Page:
Good news, bad news: Summit panel shares results of one-on-one resident data

By Patsy Isenberg

Flint residents are feeling somewhat better about the city’s recovery from the water crisis than in the challenging days when it first started in 2014, according to a panel of city officials at last week’s 3rd Annual Resiliency and Environmental Justice Summit, subtitled “Shine Your Light.”

But results from interviews and surveys from several hundred residents with representation from all nine wards last year suggest many needs and concerns remain, including access to grocery stores, the quality of Flint schools, ongoing communication with the city about the water crisis, and property upkeep and street cleaning.

The summit was a project of Flint ReCAST (Resiliency in Communities After Stress and Trauma) a partnership of the City of Flint, Michigan State University, the University of Michigan-Flint and Genesee Health System.

It is funded for five years through 2021 from a $4.9 million grant from the federal Substance Abuse and Mental Health Services Administration (SAMHSA).

The confab brought residents, community leaders, health professionals and volunteers together to delve into the city’s resilience after trauma once again.  The event took place March 27-30 and offered workshops, speakers and panels about assuring the wellbeing after trauma of adolescents and disrupted families;  creating sustainable and inclusive local communities, advancing “just utilities” and “ensuring an equity stake for all.”

Most of the programs were held at Flint Southwestern Academy where students were on spring break. In addition to its workshops and presentations, the summit included food, movies, and a talent show at McCree on Friday night featuring Flint’s youth.

The first scheduled session March 27 was a “Healthy Schools Discussion.” Later in the afternoon  “On the Road to Recovery,” an interactive community meeting with speakers from the City of Flint who also are participants in ReCAST was offered.

“Road to Recovery” panelists (from left) Pamela Pugh, Marijata Daniel-Echols, Julia Heamy, Jameca Patrick-Singleton, Candice Mushatt and Linnette Phiiips (Photo by Patsy Isenberg)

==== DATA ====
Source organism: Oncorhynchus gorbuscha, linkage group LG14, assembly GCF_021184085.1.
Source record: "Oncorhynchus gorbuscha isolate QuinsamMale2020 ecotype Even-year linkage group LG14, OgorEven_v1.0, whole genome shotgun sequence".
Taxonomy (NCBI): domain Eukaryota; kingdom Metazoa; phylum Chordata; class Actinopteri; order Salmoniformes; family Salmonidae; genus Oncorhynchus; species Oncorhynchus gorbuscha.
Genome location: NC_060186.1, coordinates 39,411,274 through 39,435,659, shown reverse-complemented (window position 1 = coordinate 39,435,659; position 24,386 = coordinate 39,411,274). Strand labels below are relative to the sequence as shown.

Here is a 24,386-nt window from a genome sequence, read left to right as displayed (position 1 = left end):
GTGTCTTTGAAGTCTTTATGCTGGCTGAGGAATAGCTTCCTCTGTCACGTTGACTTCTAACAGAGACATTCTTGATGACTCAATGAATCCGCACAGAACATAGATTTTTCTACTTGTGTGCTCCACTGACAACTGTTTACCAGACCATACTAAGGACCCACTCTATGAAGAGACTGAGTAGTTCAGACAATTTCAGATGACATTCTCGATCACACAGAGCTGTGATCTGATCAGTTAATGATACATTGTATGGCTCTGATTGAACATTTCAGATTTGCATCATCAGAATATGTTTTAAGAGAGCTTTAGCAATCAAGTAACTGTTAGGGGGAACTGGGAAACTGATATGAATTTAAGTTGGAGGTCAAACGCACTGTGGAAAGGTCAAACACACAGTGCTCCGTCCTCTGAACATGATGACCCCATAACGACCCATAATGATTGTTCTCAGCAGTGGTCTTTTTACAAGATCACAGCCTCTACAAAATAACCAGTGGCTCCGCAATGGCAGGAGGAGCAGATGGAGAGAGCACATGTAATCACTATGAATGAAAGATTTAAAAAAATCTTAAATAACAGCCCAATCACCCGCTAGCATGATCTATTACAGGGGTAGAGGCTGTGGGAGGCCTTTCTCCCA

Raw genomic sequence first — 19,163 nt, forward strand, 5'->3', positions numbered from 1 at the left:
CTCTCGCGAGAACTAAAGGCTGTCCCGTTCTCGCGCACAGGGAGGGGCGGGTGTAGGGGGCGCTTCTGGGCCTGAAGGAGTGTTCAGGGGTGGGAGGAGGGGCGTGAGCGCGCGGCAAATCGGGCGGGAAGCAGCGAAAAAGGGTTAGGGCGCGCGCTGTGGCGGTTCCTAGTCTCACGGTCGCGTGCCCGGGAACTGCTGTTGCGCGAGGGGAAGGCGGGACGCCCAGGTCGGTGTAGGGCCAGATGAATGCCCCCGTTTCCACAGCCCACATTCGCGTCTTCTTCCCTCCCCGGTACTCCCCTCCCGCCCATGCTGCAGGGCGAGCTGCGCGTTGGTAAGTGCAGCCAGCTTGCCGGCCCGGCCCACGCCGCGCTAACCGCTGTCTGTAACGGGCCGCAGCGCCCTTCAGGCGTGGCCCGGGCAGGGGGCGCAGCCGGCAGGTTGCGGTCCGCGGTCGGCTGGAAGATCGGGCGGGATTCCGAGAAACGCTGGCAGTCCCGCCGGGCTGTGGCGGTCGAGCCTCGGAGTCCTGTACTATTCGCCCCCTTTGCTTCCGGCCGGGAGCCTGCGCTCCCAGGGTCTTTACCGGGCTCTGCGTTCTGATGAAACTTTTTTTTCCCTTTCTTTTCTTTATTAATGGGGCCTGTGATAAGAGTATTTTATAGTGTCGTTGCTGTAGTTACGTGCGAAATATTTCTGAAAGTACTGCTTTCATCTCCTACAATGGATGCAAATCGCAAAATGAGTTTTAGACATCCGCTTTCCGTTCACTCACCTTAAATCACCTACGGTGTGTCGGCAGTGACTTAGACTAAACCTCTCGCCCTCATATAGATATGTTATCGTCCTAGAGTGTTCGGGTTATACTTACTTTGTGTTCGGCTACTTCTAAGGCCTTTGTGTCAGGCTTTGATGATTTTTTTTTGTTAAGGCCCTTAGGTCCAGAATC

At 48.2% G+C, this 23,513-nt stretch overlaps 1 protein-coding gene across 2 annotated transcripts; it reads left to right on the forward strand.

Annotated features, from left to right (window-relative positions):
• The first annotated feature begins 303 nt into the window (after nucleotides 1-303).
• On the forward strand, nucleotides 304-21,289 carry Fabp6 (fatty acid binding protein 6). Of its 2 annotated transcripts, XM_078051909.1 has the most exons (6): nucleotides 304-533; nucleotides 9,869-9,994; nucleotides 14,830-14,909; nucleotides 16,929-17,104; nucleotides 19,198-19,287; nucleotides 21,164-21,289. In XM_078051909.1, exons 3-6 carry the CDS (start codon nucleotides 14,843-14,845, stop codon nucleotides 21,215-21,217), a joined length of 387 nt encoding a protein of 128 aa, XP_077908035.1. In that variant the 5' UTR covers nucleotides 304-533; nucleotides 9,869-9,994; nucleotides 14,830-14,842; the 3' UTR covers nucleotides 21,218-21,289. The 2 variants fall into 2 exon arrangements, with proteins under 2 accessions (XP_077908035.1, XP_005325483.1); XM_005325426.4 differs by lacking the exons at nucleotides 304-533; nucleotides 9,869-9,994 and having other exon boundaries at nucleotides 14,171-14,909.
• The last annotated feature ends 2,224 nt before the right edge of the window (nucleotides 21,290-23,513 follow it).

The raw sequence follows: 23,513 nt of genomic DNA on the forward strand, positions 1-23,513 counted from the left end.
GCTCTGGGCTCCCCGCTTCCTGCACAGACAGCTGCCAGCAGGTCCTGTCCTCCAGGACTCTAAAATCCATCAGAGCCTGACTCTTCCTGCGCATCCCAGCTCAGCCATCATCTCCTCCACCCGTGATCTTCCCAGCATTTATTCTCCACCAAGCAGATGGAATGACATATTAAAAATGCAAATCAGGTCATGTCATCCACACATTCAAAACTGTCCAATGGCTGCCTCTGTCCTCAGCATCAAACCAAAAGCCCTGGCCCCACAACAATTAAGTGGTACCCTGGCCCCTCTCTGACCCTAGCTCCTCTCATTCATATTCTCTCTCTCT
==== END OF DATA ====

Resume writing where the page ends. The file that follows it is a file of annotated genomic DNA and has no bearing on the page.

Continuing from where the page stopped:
About 20 diverse people attended the “On the Road to Recovery” session, which included presentations by four City of Flint officials:  Candice Mushatt, public information officer;  Dr. Pamela Pugh, chief public health advisor and co-director of the overall ReCAST program;  Linnette Philips, deputy director of economic development; and Jameca Patrick-Singleton, chief recovery officer.

Assisting them were were Julia Heamy and Marijata Daniel-Echols from ReCAST who also kicked off the session and introduced the first presenter.

All four presenters said they are working in newly created positions through appointments by Mayor Karen Weaver because of needs that arose during the water crisis.

The four reported on outcomes and findings from  “one-on-one” interviews with between 300 and 400  residents from a series of town halls last year and presented powerpoint visuals and handouts summarizing the results.

Asked for clarification about the numbers and process afterwards, Mushatt said, “The Community One-on-One’s were held May through June of 2018.  The residents took 3 surveys during the 90-minute sessions which were held in a mini town hall type format.  They were able to hear from and give feedback to our  Public Health Advisor [Pugh] and take a survey about public health communications; in addition, they heard from and gave feedback to our Chief Recovery Officer [Singleton] and The Deputy Director of Economic Development [Phillips] and took surveys on these two topics as well.”

Questions included  how residents rate what’s been done so far to improve the city post-trauma,  along with demographic statistics.

Residents also were asked for input about the future needs of the city and what steps should be taken next. Mushatt pointed out that each ward has a different demographic, therefore different needs.

Mushatt said she was hired specifically to try to improve communication with residents about water crisis-related issues, such as what services were available, where to find the PODs (point of distribution for bottled water)  what were the lead levels, whose homes were being tested, how soon pipes would be replaced.  She said officiasl in the City of Flint found there was a gap in hearing from the residents about needed services.